Amazon is in the midst of a TV and movie spending spree, an apparent attempt to beat out streaming rivals like Netflix and Hulu by outbuying them. Amazon Studios has done deals with directors Jim Jarmusch, Spike Lee, Todd Solondz, and Terry Gilliam that will see their movies arrive on Amazon Prime, and has spent lavishly on its own range of original TV shows, including The Man in the High Castle. Most recently it landed the rights to Woody Allen's still-untitled next movie, in a deal that The Hollywood Reporter said today was worth $15 million upfront — an extravagantly expensive offer 15 times the amount Sony Pictures Classic paid for Allen's last movie.
Amazon is buying film credibility
There's no guarantee Allen's Amazon debut will be a commercial success — the director is particularly divisive figure, following on from sexual abuse allegations by his adoptive daughter, and his movies are hardly summer blockbusters at the best of times. But although it might not make a huge war chest, by spending over the odds to secure Allen's film, Amazon continues its campaign of spending big to earn indie legitimacy. By targeting visible auteurs like Jarmusch, Lee, and Allen, Amazon is making a calculated play toward cultured film buffs who may not be subscribed to Prime Video, happily handing over $10 million to "difficult" movies like Manchester By The Sea, and giving the service a feather in its cap to make it stand out to Netflix in the process.
Netflix, like Amazon, has been throwing cash around to get the rights to smaller movies — the streaming service dropped $12 million for Sundance success Beasts of No Nation. But Amazon is perhaps having an easier time than its rival in making deals with established figures like Woody Allen because unlike Netflix, it's not demanding that their movies arrive on its service on the day and date of their release. Amazon has shown itself to be happy to let its purchased films have their standard theatrical releases before shifting them onto Prime Video. Netflix, on the other hand, has locked down movies like Adam Sandler's The Ridiculous Six, which wouldn't even try to get into the big theater chains.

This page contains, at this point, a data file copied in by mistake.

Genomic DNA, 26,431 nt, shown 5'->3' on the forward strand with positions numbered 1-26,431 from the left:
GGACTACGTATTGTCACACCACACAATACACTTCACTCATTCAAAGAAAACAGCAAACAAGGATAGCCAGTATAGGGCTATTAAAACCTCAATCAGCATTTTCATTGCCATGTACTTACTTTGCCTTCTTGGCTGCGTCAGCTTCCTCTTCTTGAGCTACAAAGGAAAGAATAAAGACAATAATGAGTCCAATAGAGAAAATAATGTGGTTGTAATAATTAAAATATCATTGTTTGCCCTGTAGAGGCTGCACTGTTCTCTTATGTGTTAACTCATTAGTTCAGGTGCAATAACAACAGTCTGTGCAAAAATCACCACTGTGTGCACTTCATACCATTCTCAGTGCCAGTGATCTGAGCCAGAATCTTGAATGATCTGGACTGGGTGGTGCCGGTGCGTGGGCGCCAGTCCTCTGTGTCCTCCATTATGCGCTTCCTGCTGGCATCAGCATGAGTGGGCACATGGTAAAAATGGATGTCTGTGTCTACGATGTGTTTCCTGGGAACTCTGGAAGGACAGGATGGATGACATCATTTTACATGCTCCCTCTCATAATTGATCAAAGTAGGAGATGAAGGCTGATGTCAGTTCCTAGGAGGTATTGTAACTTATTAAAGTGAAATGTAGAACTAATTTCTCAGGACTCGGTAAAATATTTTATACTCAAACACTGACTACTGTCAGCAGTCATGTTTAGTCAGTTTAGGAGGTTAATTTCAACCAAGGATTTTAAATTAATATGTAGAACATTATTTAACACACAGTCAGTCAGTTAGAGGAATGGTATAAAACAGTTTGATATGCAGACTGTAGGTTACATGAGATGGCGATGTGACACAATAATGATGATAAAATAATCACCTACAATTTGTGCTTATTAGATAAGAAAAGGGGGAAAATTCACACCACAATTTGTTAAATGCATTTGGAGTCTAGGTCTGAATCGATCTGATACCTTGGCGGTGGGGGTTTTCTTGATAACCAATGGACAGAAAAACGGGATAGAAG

Netflix wants movies available to stream when they hit theaters
Filmmakers like Adam Sandler and Woody Allen alike are likely enticed to streaming services because of their high offers, but they and their peers will also have seen what a Netflix or Amazon release can do for a smaller film. Despite a critical mauling, Sandler's Ridiculous Six scored the most streams ever for a title within 30 days of release, and Netflix's Beasts of No Nation got 3 million streaming views in the 10 days after it arrived on the service, millions more than might have watched it in theaters.
These successes may become less commonplace as streaming services fill up with original movies, but for now, faced with both bids and potential viewerships in the millions from Amazon and Netflix, the price is apparently right for filmmakers.